During implementation of the units, time continued to be a factor for teachers; however, we found those that struggled the most were the ones that had not been previously teaching science with fidelity. Therefore, the integration of the CS component, while it did require additional time, was not in and of itself a major burden on teachers. We found that the students were overwhelmingly excited and engaged throughout the unit. This is evidenced by both teacher and student reports as well as observations. One teacher who participated in the project observed, “I watched as my students became engaged and enthusiastic about integrating technology in every aspect of our study.…Even my students with disabilities were engaged and enlightened.” Another teacher noted that “interdisciplinary [instruction] is wonderful and the children enjoy the content more and the knowledge also sticks more.” Additionally, teachers who participated in the study and spoke to our grant evaluator in focus groups overwhelmingly reported that the students “love coding” and were “highly engaged” with the unit.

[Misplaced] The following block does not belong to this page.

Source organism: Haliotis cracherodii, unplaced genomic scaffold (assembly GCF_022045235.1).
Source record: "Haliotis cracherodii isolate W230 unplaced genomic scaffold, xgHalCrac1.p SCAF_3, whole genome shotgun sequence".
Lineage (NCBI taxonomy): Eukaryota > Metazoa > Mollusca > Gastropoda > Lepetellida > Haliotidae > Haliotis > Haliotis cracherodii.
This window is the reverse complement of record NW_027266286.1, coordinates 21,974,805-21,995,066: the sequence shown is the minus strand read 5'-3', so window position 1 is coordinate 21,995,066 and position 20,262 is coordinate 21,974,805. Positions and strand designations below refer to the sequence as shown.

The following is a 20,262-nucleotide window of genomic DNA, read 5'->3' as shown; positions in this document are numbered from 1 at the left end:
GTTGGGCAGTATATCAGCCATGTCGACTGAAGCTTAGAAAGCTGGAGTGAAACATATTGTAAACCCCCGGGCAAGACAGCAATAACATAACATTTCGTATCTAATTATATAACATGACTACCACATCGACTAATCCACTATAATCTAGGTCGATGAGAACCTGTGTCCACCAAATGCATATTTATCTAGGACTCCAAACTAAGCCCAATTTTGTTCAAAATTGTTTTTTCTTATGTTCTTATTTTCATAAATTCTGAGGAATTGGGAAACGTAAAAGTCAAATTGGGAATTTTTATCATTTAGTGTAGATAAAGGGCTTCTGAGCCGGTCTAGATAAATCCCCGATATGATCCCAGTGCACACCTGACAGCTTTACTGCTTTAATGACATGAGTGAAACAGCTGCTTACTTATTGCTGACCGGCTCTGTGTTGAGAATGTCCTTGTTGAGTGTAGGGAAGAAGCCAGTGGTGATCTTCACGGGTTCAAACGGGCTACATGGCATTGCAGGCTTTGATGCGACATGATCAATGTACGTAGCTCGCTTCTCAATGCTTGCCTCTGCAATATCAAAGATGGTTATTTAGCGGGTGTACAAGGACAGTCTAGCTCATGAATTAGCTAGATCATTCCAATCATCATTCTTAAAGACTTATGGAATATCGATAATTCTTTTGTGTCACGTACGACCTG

Many teachers who were apprehensive about using technology and not wholly confident in their own CS knowledge or skills realized that they did not need to be the experts in the classroom. While teachers did receive professional development in programming in Scratch, we found that generally, once students were introduced to the programming platform, they constructed most of their knowledge with minimal direct instruction from the teacher. They did so by viewing tutorials and programming instruction cards (both accessible from the Scratch website), viewing other student projects and code online, and learning from their peers.